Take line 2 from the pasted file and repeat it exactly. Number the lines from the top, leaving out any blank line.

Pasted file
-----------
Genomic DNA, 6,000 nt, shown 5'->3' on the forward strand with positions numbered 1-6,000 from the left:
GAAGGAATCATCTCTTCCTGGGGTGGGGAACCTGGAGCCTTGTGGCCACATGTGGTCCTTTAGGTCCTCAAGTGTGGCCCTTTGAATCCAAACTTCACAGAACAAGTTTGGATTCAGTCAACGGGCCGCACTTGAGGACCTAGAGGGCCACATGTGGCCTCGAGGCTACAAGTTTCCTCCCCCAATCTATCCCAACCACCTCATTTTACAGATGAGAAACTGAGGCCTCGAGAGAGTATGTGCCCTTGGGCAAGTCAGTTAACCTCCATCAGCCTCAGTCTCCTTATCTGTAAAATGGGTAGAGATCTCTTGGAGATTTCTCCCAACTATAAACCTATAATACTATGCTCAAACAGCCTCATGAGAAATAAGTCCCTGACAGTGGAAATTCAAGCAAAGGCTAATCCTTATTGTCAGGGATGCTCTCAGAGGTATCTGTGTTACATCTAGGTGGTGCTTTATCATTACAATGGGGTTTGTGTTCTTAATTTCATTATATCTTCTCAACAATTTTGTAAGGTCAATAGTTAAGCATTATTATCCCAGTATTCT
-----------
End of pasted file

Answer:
GAAGGAATCATCTCTTCCTGGGGTGGGGAACCTGGAGCCTTGTGGCCACATGTGGTCCTTTAGGTCCTCAAGTGTGGCCCTTTGAATCCAAACTTCACAGAACAAGTTTGGATTCAGTCAACGGGCCGCACTTGAGGACCTAGAGGGCCACATGTGGCCTCGAGGCTACAAGTTTCCTCCCCCAATCTATCCCAACCACCTCATTTTACAGATGAGAAACTGAGGCCTCGAGAGAGTATGTGCCCTTGGGCAAGTCAGTTAACCTCCATCAGCCTCAGTCTCCTTATCTGTAAAATGGGTAGAGATCTCTTGGAGATTTCTCCCAACTATAAACCTATAATACTATGCTCAAACAGCCTCATGAGAAATAAGTCCCTGACAGTGGAAATTCAAGCAAAGGCTAATCCTTATTGTCAGGGATGCTCTCAGAGGTATCTGTGTTACATCTAGGTGGTGCTTTATCATTACAATGGGGTTTGTGTTCTTAATTTCATTATATCTTCTCAACAATTTTGTAAGGTCAATAGTTAAGCATTATTATCCCAGTATTCT